1. Inhibiting appetite through its actions on the appetite-stimulating neuropeptide Y neurones and the appetite-inhibiting proopiomelanocortin (POMC) neurons, located in the arcuate nucleus. Leptin inhibits the NPY neurons,causing a decrease in the release of the inhibitory neurotransmitter GABA (which is synthesised by NPY neurons). This "disinhibits" the POMC neurons which increase their firing rate leading to the release of alpha MSH – a product of POMC which is a potent inhibitor of appetite. Leptin also acts directly on the POMC neurons.

2. Leptin also increases energy expenditure by increasing body temperature and oxygen consumption

As yet it is unknown how exactly leptin exerts its inhibitory effects on feeding behaviour. It acts on the JAK/STAT pathway, effecting gene transcription and other cellular signalling pathways but a definitive mode of action has not been found; leptin's mode of action probably involves several different signalling pathways.

Leptin is synthesised in many other tissues including the stomach, ovary, placenta and liver and its receptors are also located in a diverse range of tissues. It plays a role in many other physiological functions such as reproduction, where levels of leptin appear to dictate the commencement of menstruation and in foetal development where there is a surge in leptin levels in the first week of life, which does not correspond to a decrease in food intake but is thought to be a developmental signal. During development, mice deficient in leptin have disruptions in the arcuate nucleus neural projections, but not other hypothalamic projections, and these effects can be reversed upon leptin treatment.

Leptin also plays a role in other physiological processes. For example it can be thought of as a signal informing the body when it has sufficient fat to accommodate an ‘expensive’ physiological function like reproduction. Leptin therefore appears to protect the body against starvation by only allowing energy dense processes to occur when the body is sufficiently ready. Its primary role is complex, is it a satiety signal to prevent overeating or an evolutionarily efficient signal protecting against starvation?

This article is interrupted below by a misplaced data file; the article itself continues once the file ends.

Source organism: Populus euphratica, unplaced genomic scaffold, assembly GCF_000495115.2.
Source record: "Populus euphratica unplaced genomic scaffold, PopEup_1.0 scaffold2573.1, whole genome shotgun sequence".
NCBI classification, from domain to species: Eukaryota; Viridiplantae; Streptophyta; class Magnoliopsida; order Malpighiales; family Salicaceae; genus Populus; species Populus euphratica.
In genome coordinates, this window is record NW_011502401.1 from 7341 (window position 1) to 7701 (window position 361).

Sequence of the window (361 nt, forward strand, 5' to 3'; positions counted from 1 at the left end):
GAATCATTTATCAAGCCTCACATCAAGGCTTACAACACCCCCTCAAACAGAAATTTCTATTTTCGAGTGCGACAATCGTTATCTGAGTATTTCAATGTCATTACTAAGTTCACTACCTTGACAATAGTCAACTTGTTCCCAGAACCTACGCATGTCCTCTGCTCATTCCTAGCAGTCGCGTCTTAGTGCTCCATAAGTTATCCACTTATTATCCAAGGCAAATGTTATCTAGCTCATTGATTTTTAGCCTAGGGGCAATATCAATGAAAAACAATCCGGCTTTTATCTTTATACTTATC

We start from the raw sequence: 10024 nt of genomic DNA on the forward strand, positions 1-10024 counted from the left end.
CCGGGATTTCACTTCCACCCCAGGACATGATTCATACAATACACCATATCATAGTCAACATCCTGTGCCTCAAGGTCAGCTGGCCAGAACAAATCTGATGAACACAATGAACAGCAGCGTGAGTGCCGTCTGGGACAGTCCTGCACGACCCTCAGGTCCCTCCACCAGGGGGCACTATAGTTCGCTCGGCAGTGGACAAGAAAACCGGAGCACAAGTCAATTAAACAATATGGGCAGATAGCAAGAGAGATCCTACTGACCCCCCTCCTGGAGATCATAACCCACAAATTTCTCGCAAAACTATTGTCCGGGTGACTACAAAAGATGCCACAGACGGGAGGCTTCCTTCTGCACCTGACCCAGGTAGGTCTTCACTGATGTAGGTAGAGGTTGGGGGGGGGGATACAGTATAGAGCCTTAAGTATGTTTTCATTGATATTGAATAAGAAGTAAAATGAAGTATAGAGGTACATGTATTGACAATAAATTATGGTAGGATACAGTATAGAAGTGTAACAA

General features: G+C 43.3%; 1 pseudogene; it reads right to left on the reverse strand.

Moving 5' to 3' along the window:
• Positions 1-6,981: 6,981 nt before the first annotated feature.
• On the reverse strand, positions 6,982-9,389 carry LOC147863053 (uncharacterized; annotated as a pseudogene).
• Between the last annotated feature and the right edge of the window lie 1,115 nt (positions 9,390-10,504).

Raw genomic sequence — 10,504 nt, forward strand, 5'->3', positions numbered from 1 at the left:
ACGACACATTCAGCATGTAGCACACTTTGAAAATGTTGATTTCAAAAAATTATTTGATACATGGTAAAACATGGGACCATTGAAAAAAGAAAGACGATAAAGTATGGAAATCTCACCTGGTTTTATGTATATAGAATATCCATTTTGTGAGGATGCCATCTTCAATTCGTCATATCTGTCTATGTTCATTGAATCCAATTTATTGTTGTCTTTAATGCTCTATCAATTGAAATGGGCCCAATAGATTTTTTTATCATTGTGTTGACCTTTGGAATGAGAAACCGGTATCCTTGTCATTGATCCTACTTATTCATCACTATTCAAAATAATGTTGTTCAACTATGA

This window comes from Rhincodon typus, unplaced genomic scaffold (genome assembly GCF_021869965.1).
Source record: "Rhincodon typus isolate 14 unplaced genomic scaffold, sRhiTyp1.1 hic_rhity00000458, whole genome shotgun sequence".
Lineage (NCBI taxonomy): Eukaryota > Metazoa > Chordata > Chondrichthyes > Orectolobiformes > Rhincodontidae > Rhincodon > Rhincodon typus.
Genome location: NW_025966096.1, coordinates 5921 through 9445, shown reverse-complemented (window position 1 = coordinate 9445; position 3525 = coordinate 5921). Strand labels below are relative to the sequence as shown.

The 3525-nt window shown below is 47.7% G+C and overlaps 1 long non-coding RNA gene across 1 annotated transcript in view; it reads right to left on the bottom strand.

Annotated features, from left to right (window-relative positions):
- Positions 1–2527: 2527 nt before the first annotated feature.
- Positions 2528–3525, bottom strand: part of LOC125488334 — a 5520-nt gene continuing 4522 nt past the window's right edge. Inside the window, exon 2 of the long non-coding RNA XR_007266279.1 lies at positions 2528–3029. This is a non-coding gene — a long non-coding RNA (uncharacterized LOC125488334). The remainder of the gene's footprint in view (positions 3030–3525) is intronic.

References

  1. Zhang Y, Proenca R, Maffei M, Barone M, Leopold L, Friedman JM. (1994) Positional cloning of the mouse obese gene and its human homologue. Nature 372:425-32.
  2. Vaisse C, Halaas JL, Horvath CM, Darnell JE, Jr., Stoffel M, Friedman JM. (1996) Leptin activation of Stat3 in the hypothalamus of wild-type and ob/ob mice but not db/db mice. Nat Genet 14:95-7.
  3. Schwartz MW, Woods SC, Porte D Jr, Seeley RJ, Baskin DG. (2000) Central nervous system control of food intake. Nature 404:661-671. | Review article.
    • Details the effects of leptin on molecular pathways in the brain.
    • "To better understand how energy homeostasis can be achieved, we describe a model that delineates the roles of individual hormonal and neuropeptide signalling pathways in the control of food intake and the means by which obesity can arise from inherited or acquired defects in their function."
  4. Zhang et al. (1994) Positional cloning of the mouse obese gene and its human homologue. Nature 372:425-32 - these authors first identified leptin